This paper compares water resource policies and management practices in China and Denmark. It takes two vulnerable water ecosystems as case studies: Baiyangdian wetland in China and Mariager fjord in Denmark. Based on the theories of the commons, this article explores the similarities and differences between the two ecosystems in terms of ecosystem characteristics, historical and cultural backgrounds of these societies, the technologies affecting the ecosystems and also how the ecosystems have been seen at different times as well as the existence of property rights through time. Both water bodies have experienced drastic and devastating impacts from human activities. The analysis shows both in Denmark and China, it can be expected that goals, once they are decided, will be implemented. But, in reality, it seems that this will be much easier to accomplish in Denmark than in China, probably due to the complicated administrative structure in China and clearer goals and better resources in Denmark. Denmark has also accomplished a large degree of environmental policy integration (EPI), which is not the case in China. But China has recently put environmental concerns high on the agenda, giving priority to environmental concerns, even highlighting sustainability as a future developmental goal. Denmark has also established a much more effective regulation of the different sectors contributing to the pollution of the ecosystems than China has.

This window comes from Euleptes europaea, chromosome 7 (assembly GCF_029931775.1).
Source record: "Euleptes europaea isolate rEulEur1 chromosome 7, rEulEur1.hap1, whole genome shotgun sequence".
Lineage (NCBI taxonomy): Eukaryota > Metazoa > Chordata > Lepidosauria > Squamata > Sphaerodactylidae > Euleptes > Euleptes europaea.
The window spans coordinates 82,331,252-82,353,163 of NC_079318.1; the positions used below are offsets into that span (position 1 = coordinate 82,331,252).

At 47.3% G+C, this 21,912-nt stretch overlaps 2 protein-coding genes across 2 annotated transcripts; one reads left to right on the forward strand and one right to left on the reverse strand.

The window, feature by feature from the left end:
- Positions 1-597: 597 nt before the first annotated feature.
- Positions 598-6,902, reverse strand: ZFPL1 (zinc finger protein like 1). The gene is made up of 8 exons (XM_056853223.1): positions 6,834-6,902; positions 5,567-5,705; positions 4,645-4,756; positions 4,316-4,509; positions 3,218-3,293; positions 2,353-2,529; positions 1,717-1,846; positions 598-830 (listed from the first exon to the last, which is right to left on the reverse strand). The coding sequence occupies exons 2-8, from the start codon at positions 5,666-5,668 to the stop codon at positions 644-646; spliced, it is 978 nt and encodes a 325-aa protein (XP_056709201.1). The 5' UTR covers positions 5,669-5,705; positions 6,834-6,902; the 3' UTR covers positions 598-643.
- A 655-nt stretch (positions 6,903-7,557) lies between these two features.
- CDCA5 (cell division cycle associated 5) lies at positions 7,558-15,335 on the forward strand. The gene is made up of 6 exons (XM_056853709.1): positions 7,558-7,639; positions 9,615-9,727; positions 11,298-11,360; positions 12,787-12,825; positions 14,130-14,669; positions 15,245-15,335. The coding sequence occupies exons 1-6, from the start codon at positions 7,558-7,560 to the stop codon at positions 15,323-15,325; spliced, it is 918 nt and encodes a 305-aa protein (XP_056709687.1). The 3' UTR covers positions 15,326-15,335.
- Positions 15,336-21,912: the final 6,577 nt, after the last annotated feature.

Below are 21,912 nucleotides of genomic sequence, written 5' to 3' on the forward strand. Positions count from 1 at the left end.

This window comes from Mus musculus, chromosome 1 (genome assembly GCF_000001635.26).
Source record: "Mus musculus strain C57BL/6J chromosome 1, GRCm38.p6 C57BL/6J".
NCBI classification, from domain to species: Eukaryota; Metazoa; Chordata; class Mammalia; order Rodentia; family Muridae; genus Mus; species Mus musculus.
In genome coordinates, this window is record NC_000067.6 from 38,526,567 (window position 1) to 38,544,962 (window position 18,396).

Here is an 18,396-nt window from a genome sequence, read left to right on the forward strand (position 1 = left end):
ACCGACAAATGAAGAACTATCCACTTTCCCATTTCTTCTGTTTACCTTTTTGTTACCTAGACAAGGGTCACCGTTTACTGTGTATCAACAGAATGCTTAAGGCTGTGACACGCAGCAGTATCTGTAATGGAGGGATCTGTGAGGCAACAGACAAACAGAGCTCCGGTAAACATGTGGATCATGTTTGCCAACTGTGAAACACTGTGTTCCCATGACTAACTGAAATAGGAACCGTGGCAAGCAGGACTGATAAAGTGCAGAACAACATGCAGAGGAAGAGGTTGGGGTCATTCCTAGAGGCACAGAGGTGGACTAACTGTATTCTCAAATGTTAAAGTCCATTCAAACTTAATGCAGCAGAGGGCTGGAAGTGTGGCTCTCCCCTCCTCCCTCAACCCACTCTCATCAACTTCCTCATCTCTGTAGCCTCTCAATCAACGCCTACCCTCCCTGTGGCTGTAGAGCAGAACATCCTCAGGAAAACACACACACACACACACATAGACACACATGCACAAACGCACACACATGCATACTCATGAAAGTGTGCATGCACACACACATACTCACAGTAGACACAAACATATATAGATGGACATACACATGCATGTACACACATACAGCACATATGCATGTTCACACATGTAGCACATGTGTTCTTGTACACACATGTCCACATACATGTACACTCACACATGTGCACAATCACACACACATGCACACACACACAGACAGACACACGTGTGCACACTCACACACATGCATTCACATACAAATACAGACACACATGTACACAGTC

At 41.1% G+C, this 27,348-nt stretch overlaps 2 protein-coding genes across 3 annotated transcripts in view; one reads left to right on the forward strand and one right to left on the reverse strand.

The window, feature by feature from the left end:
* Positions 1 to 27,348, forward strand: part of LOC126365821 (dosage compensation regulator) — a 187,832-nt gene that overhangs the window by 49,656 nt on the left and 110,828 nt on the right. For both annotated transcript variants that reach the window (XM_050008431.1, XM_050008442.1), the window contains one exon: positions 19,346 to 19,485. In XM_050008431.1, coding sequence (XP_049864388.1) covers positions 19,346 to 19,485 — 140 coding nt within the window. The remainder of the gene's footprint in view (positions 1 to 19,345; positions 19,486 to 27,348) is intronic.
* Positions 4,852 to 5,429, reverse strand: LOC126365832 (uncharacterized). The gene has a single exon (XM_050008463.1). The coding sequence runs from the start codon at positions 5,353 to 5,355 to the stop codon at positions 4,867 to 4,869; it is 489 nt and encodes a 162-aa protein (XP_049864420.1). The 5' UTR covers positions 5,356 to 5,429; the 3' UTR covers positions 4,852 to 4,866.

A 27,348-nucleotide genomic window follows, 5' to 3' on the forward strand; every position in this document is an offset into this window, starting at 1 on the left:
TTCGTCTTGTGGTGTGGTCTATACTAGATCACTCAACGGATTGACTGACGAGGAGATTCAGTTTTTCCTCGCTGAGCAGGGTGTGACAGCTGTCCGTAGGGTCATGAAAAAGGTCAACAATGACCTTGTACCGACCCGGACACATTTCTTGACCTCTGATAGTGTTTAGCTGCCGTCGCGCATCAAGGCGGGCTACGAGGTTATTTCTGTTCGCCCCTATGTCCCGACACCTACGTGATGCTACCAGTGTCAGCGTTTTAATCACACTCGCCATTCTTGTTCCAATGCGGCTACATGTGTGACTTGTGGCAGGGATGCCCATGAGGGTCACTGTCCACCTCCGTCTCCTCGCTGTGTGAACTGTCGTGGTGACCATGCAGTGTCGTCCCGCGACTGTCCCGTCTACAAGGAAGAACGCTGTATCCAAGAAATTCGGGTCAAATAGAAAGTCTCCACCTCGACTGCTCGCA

Journal of Environmental Informatics, 2013, Vol 21, Issue 1, p. 72-83